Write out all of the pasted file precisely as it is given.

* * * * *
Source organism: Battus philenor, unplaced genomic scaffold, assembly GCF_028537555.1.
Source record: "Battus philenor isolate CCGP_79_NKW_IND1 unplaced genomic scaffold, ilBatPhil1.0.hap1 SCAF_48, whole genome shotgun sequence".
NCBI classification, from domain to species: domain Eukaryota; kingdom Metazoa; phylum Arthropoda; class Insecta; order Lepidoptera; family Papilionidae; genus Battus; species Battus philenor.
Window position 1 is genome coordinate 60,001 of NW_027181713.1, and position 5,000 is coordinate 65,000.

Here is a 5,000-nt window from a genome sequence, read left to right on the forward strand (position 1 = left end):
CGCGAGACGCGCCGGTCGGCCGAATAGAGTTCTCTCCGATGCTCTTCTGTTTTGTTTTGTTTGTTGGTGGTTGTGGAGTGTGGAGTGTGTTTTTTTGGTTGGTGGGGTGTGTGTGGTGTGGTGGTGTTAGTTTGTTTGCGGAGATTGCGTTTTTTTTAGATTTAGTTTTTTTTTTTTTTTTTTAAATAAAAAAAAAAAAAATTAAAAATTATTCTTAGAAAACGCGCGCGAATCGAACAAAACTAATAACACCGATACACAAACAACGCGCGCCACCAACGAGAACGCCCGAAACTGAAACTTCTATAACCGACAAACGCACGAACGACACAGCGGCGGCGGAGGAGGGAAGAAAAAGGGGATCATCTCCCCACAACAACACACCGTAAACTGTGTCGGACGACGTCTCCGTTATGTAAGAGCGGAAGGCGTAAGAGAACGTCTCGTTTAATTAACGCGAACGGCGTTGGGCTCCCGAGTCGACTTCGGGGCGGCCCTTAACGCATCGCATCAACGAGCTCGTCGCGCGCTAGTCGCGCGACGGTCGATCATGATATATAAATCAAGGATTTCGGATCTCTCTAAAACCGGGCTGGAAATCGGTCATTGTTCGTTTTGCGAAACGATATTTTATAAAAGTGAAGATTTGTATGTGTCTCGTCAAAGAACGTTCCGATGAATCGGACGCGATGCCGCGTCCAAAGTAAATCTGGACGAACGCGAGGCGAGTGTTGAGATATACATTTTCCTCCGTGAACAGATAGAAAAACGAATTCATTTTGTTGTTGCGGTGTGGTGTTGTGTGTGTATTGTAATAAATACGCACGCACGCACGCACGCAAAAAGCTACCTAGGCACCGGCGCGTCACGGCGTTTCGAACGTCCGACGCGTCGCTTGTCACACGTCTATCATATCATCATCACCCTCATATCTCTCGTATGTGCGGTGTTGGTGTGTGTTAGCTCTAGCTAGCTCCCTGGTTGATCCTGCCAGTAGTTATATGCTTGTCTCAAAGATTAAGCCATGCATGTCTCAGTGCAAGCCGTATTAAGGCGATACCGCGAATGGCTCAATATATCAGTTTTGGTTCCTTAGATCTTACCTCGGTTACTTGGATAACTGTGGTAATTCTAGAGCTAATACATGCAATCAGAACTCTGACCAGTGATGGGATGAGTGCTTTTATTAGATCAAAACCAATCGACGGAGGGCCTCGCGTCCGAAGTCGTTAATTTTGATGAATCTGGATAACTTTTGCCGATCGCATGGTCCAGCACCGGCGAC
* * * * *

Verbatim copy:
Source organism: Battus philenor, unplaced genomic scaffold, assembly GCF_028537555.1.
Source record: "Battus philenor isolate CCGP_79_NKW_IND1 unplaced genomic scaffold, ilBatPhil1.0.hap1 SCAF_48, whole genome shotgun sequence".
NCBI classification, from domain to species: domain Eukaryota; kingdom Metazoa; phylum Arthropoda; class Insecta; order Lepidoptera; family Papilionidae; genus Battus; species Battus philenor.
Window position 1 is genome coordinate 60,001 of NW_027181713.1, and position 5,000 is coordinate 65,000.

Here is a 5,000-nt window from a genome sequence, read left to right on the forward strand (position 1 = left end):
CGCGAGACGCGCCGGTCGGCCGAATAGAGTTCTCTCCGATGCTCTTCTGTTTTGTTTTGTTTGTTGGTGGTTGTGGAGTGTGGAGTGTGTTTTTTTGGTTGGTGGGGTGTGTGTGGTGTGGTGGTGTTAGTTTGTTTGCGGAGATTGCGTTTTTTTTAGATTTAGTTTTTTTTTTTTTTTTTTAAATAAAAAAAAAAAAAATTAAAAATTATTCTTAGAAAACGCGCGCGAATCGAACAAAACTAATAACACCGATACACAAACAACGCGCGCCACCAACGAGAACGCCCGAAACTGAAACTTCTATAACCGACAAACGCACGAACGACACAGCGGCGGCGGAGGAGGGAAGAAAAAGGGGATCATCTCCCCACAACAACACACCGTAAACTGTGTCGGACGACGTCTCCGTTATGTAAGAGCGGAAGGCGTAAGAGAACGTCTCGTTTAATTAACGCGAACGGCGTTGGGCTCCCGAGTCGACTTCGGGGCGGCCCTTAACGCATCGCATCAACGAGCTCGTCGCGCGCTAGTCGCGCGACGGTCGATCATGATATATAAATCAAGGATTTCGGATCTCTCTAAAACCGGGCTGGAAATCGGTCATTGTTCGTTTTGCGAAACGATATTTTATAAAAGTGAAGATTTGTATGTGTCTCGTCAAAGAACGTTCCGATGAATCGGACGCGATGCCGCGTCCAAAGTAAATCTGGACGAACGCGAGGCGAGTGTTGAGATATACATTTTCCTCCGTGAACAGATAGAAAAACGAATTCATTTTGTTGTTGCGGTGTGGTGTTGTGTGTGTATTGTAATAAATACGCACGCACGCACGCACGCAAAAAGCTACCTAGGCACCGGCGCGTCACGGCGTTTCGAACGTCCGACGCGTCGCTTGTCACACGTCTATCATATCATCATCACCCTCATATCTCTCGTATGTGCGGTGTTGGTGTGTGTTAGCTCTAGCTAGCTCCCTGGTTGATCCTGCCAGTAGTTATATGCTTGTCTCAAAGATTAAGCCATGCATGTCTCAGTGCAAGCCGTATTAAGGCGATACCGCGAATGGCTCAATATATCAGTTTTGGTTCCTTAGATCTTACCTCGGTTACTTGGATAACTGTGGTAATTCTAGAGCTAATACATGCAATCAGAACTCTGACCAGTGATGGGATGAGTGCTTTTATTAGATCAAAACCAATCGACGGAGGGCCTCGCGTCCGAAGTCGTTAATTTTGATGAATCTGGATAACTTTTGCCGATCGCATGGTCCAGCACCGGCGAC